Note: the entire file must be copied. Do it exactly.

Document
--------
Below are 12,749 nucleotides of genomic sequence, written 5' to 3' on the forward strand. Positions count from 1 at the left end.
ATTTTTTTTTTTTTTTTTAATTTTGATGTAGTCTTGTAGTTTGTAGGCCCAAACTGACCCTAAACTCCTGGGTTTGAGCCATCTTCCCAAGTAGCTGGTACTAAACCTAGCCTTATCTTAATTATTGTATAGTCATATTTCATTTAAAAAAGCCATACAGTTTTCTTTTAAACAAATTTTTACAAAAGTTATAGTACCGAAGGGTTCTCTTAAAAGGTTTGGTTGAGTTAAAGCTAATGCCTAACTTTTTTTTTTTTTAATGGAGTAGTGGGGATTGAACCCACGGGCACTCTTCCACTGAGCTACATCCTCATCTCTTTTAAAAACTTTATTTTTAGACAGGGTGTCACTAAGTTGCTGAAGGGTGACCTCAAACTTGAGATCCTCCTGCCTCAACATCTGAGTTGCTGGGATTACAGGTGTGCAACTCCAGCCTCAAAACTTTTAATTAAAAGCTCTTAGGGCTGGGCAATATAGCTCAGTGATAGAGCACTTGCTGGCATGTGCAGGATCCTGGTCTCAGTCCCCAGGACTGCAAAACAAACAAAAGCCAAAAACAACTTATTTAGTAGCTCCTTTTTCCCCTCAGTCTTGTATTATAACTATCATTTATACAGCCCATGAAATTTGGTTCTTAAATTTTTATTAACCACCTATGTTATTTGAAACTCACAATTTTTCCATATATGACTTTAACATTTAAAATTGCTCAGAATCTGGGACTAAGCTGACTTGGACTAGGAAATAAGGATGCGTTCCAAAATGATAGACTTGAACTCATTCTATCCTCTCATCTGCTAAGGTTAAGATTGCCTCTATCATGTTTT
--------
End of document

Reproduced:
Below are 12,749 nucleotides of genomic sequence, written 5' to 3' on the forward strand. Positions count from 1 at the left end.
ATTTTTTTTTTTTTTTTTAATTTTGATGTAGTCTTGTAGTTTGTAGGCCCAAACTGACCCTAAACTCCTGGGTTTGAGCCATCTTCCCAAGTAGCTGGTACTAAACCTAGCCTTATCTTAATTATTGTATAGTCATATTTCATTTAAAAAAGCCATACAGTTTTCTTTTAAACAAATTTTTACAAAAGTTATAGTACCGAAGGGTTCTCTTAAAAGGTTTGGTTGAGTTAAAGCTAATGCCTAACTTTTTTTTTTTTTAATGGAGTAGTGGGGATTGAACCCACGGGCACTCTTCCACTGAGCTACATCCTCATCTCTTTTAAAAACTTTATTTTTAGACAGGGTGTCACTAAGTTGCTGAAGGGTGACCTCAAACTTGAGATCCTCCTGCCTCAACATCTGAGTTGCTGGGATTACAGGTGTGCAACTCCAGCCTCAAAACTTTTAATTAAAAGCTCTTAGGGCTGGGCAATATAGCTCAGTGATAGAGCACTTGCTGGCATGTGCAGGATCCTGGTCTCAGTCCCCAGGACTGCAAAACAAACAAAAGCCAAAAACAACTTATTTAGTAGCTCCTTTTTCCCCTCAGTCTTGTATTATAACTATCATTTATACAGCCCATGAAATTTGGTTCTTAAATTTTTATTAACCACCTATGTTATTTGAAACTCACAATTTTTCCATATATGACTTTAACATTTAAAATTGCTCAGAATCTGGGACTAAGCTGACTTGGACTAGGAAATAAGGATGCGTTCCAAAATGATAGACTTGAACTCATTCTATCCTCTCATCTGCTAAGGTTAAGATTGCCTCTATCATGTTTT